PORTLAND – Attorneys for a Standish woman who is accused of beating her husband with a bat last year and then shooting herself to make it look like a robbery told a judge Tuesday that some evidence should be thrown out because police made false statements to get a search warrant.

The top investigator in the case against Linda Dolloff admitted having an error in his sworn statement seeking a search warrant, but said it was an honest mistake that he learned only recently was not true.

If Dolloff’s lawyer, Daniel Lilley, succeeds in having the search warrant invalidated, evidence such as Dolloff’s shirt — which police say has her husband’s blood on it — might be disallowed.

Dolloff, 47, has pleaded not guilty to charges of elevated aggravated assault and filing a false report. She is charged with beating Jeffrey Dolloff, 53, with a baseball bat.

Jeffrey Dolloff was beaten so severely on the head that the medical workers and police officers who first responded did not believe he would survive.

Linda Dolloff says an intruder came into the house, attacked her husband and then shot her in the abdomen before running away in early April 12.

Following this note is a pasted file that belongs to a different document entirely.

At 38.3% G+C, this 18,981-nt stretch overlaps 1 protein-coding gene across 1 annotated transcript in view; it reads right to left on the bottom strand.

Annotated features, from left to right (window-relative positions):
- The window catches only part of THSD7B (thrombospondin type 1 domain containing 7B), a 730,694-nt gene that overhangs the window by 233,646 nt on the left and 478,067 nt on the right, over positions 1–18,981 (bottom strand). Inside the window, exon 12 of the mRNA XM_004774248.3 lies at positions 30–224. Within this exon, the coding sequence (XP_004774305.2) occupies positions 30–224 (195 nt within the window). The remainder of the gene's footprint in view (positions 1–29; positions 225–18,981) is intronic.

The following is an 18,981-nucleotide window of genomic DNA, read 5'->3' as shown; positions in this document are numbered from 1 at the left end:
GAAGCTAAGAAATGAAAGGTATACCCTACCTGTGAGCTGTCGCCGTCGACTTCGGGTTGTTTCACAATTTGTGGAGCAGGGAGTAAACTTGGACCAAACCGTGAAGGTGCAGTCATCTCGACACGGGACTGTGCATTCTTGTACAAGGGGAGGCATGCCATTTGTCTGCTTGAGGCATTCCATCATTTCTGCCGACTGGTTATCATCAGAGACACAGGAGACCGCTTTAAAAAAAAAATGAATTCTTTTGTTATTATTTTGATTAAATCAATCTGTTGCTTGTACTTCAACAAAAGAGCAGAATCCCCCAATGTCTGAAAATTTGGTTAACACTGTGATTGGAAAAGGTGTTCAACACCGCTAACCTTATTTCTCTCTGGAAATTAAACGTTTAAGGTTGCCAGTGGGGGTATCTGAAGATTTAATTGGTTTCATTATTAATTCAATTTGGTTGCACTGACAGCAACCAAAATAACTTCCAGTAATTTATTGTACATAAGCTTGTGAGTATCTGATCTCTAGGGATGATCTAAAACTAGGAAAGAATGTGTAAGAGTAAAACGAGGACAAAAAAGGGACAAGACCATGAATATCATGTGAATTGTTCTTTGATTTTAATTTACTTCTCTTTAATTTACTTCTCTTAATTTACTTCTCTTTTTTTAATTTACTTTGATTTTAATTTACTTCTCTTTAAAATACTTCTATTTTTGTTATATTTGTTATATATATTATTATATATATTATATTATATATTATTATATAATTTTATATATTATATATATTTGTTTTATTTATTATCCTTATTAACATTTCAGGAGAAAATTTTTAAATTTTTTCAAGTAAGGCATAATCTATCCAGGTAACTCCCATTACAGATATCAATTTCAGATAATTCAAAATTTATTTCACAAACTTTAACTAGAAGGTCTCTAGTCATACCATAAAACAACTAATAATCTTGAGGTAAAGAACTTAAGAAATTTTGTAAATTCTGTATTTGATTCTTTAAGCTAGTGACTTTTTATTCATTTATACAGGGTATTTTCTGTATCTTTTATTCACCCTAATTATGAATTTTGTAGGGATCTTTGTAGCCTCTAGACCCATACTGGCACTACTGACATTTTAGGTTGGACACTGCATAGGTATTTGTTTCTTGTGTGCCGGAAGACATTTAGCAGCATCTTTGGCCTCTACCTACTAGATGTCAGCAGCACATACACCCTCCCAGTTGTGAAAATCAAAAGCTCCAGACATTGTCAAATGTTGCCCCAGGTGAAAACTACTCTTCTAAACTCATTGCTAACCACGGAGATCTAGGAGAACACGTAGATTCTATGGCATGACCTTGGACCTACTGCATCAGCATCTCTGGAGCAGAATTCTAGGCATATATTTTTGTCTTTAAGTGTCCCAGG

Dolloff’s legal team has sought to have some evidence in the case thrown out, saying it is the product of an illegal search because of serious problems with the search warrant.

“You didn’t really tell the whole story. You cherry-picked facts and got your affidavit,” Lilley said, challenging the state police’s primary investigator, Detective William Ross.

During a break in Tuesday’s hearing, Lilley maintained that the evidence is not harmful to his client. “There isn’t anything that is so damaging. The integrity of the system is at stake,” he said.

For his effort to succeed, Lilley must show that Ross showed intentional deceit or reckless disregard for the truth. Ross’s affidavit seeking the search warrant says that Linda Dolloff changed her story over time.

It says that in a follow-up interview after the incident, she described touching a gun on the floor and said the gun went off. It also says that she didn’t mention that in her initial interview.

Ross now says that Dolloff did say in her first interview that the gun went off, but says he didn’t hear her say it.

Another detective’s written report about that interview and a previous interview also didn’t mention that she said the gun went off, he said.

Lilley also says Ross failed to include information in his affidavit that might support Dolloff’s version of events.

The state will seek to show that Ross’ mistake was not intentional and that there was support for the search warrant. District Attorney Stephanie Anderson said that the clothing was not taken from Linda Dolloff.

Her pants were given to police by a rescue worker who treated her, and detectives found her shirt only after digging through 8 tons of medical waste at Maine Medical Center the day after the shooting, Anderson said.

The hearing before Justice Joyce Wheeler is set to resume today in Cumberland County Superior Court.

 

Staff Writer David Hench can be contacted at 791-6327 or at: [email protected]